This will go inside the dress and hopefully provide a nice neat and stable finish to the neck and armholes. I made so many mistakes that I had to start writing then down in a long list for fear of making them again when I make the dress up properly. The gathering at the neckline was really hard to get right, infact sewing the neckline was altogether quite a challenge, getting it to meet the dress at the right place and sewing the curve. One neat trick my tutor told me which I think will help me with my problems using bias binding on armholes was to sew round the curve inside the seam allowance first to stop it from stretching when sewing it all together.
Is it a sack, hospital gown, ghost costume, work of genius? No silly, that's my dress I've been working on for months. Worth all the hard work I think you'll agree. I have to admit, I was a little disappointed when I turned it the right way round and took in it's sackiness. But it needs a belt, much lighter weight fabric (toile is more suited to a suit jacket than summer dress) and once I have attached the facing it will neaten up the neck and arms. It does fit really well around the top, the neckline is good, I will try and take a photo on when it is finished. But it's so hard to image what it will look like in a different fabric.
The neckline turned out ok after a few attempts, I sewed a line for the gather which was above the seam line, this smoothed out the effect of the gather (as with the wrap top that I just made) next time I will sew the gather line on the seam line.
It's quite exciting to finally see it, though I do have an underlying worry that after all this work it will end up looking rubbish. Think positive though, that's my motto, I'm sure it will make a fabulous 1950's style night gown if nothing else.
Saturday, 9 January 2010
And still it snows in Brighton. On a trip to the supermarket earlier to get the essentials, bread, milk, courgette, etc my husband said it was like an apocalypse, panic buying, huge queues, I'm glad I wasn't there. Thankfully we have our supplies now, all except the courgette, which was no where to be found in a crisis. I read on another blog about 'french toast alerts' issued ahead of snow, as the shops run out of bread, eggs and milk. It's very Brighton to also run out of courgette.
Fear not though, the post office is still open and all M is for make orders are being sent off and winging their way to you as we speak.
Friday, 8 January 2010
Last night I finished this wrap top from Autumn / Winter wear for women using Anna Maria Horner Little Folks voile fabric. I'm really pleased with the way it turned out and am wearing it now (although with others layers because it is freezing today).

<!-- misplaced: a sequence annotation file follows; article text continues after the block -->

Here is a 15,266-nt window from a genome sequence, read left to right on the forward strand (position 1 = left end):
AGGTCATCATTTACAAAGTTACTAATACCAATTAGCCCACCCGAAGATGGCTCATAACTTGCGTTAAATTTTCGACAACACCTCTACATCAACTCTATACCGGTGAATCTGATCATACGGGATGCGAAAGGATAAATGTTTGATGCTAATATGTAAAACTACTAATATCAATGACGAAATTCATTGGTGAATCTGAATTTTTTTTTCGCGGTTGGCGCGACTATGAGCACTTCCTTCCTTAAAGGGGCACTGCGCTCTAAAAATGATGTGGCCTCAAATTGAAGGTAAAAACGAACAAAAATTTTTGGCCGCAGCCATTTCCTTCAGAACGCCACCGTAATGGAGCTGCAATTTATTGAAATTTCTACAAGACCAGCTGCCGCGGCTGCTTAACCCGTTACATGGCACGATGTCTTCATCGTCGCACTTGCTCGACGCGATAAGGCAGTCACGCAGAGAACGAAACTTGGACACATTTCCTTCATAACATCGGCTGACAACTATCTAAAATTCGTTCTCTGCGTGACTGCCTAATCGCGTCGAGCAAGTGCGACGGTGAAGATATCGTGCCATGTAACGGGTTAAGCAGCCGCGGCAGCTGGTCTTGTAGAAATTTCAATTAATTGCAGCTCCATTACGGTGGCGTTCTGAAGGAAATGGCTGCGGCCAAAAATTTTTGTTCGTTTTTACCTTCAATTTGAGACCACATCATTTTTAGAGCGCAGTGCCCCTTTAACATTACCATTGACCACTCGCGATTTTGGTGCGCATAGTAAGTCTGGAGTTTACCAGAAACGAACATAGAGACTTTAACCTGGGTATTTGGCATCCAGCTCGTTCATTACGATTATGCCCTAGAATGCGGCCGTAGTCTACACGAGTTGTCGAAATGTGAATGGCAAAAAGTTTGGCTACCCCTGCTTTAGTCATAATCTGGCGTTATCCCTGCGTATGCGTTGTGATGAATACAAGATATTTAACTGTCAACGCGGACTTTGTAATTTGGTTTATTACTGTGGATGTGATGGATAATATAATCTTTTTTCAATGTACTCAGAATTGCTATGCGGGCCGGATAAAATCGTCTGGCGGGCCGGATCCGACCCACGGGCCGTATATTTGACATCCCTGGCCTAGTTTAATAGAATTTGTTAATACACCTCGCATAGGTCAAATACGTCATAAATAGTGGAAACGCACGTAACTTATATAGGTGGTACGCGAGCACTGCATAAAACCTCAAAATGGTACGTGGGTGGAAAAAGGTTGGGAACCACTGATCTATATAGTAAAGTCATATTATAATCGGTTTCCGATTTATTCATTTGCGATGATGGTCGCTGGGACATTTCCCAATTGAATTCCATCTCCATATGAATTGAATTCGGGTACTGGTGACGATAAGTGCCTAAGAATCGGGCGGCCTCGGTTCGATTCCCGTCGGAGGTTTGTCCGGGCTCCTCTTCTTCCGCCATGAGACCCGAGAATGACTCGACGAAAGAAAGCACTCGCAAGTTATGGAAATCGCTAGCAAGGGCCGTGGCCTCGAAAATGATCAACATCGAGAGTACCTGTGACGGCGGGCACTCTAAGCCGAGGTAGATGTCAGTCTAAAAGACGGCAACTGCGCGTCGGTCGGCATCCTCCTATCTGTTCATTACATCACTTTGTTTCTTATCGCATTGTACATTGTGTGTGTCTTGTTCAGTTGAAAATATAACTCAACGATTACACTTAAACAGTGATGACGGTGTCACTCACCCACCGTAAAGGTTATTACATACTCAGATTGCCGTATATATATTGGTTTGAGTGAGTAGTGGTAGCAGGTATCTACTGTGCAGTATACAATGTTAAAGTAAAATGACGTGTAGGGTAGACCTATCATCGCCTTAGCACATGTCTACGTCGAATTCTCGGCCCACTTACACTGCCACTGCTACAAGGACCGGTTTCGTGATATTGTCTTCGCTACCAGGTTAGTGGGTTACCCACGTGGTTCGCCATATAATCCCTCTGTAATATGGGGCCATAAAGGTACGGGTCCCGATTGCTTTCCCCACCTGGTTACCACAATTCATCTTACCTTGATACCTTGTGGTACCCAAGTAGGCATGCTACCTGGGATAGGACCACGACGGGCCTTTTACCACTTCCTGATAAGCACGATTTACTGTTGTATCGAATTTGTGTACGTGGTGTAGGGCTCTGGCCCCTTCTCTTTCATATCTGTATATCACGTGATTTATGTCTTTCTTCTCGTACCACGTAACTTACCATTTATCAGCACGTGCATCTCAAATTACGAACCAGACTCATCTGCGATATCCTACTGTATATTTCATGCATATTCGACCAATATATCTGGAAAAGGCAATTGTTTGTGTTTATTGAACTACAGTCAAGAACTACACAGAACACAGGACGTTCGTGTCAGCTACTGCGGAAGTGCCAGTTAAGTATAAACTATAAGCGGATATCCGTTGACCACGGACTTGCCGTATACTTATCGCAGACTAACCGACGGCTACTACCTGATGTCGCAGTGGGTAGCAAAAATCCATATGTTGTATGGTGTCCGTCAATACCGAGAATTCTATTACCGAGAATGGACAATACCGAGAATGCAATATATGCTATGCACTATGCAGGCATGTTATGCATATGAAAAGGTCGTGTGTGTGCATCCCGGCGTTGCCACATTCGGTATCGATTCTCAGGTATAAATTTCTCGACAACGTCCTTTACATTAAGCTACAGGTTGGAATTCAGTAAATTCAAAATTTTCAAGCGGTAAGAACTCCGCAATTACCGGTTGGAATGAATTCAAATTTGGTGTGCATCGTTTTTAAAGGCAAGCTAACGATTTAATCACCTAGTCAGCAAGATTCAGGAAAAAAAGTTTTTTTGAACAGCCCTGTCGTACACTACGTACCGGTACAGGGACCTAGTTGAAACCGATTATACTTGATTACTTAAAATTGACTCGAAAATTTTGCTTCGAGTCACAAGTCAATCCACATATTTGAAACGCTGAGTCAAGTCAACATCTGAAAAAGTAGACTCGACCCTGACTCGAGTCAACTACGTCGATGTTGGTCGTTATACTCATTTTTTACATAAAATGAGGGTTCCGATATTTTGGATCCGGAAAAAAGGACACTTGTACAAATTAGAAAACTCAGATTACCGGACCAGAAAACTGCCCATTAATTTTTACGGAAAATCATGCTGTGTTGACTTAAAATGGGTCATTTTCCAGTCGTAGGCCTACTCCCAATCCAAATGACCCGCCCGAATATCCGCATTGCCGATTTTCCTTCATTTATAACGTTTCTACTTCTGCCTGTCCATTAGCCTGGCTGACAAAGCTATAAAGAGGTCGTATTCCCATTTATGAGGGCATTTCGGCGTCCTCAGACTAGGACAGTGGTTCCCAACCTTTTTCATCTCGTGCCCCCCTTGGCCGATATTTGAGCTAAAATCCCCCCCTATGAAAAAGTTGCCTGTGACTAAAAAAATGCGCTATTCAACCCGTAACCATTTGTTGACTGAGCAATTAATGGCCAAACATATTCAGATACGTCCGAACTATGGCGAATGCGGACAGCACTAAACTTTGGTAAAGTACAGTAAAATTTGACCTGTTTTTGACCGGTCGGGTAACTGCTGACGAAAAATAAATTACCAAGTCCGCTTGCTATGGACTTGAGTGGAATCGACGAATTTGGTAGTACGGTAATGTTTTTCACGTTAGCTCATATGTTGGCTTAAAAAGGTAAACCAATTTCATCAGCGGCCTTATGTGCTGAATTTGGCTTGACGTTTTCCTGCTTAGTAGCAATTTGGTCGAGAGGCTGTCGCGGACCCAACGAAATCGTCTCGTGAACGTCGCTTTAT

My hesitation about the bias binding on the arms was misplaced as it hangs just fine when its on. I ended up doing french seams all over, so the raw edges are safely encased. It certainly made it more complicated though, and I got in a complete muddle when joining the wrap top to the main part of the top. I sewed it on the wrong way round first after taking great care to match them up properly and pinning them. Then when I did get it right, I sewed too far away from the gather which ruined the affect and turned it into a number of messy pleats rather than a gentle gather. Finally I got it right and I'm glad I did enclose the raw edges as they frayed quite easily.
It has highlighted a problem with my style of sewing though. I really love sewing, but between the chaos and disorder of everyday life I only have small pockets of time in which to do it. Sometimes I'll do it while the kids are around and behaving themselves in which case I'll be distracted, often I will do it when they have gone to bed and the light it bad and I'm tired. Usually though it's in a rush, the result it that I can see mistakes I have made which affects the quality of the end result. The next thing I make I will take my time with and not be in such a desperate rush to get it finished and worn. Well, that's the idea anyway! Ahead of me I have 2 ideas, one a present for a friend, and another will be something for Spring for my daughter from this book, maybe a pretty top using more of this lovely Anna Maria Horner fabric.
Wednesday, 6 January 2010
I absolutely love Charley Harper and have been dreaming about owning 'An Illustrated Life' for a couple of years now, but at around £100 it was way too expensive. Good news though for me is that they have brought out a smaller version that is only £30 so I snapped it up straight away.
It's beautiful, full of his amazing artwork for 'Ford Times' magazine;
and many other beautiful prints;
The artwork spans the 1940's through to his most recent commission completed in 2006. They cover such a wide range of subjects, not just the birds and wildlife that are most commonly reproduced, but illustrations for Betty Crocker's cook book and photos of his mosaics. It hard not to chop the book up and frame all the pictures for my walls! but one day I will own a Charley Harper print all of my own.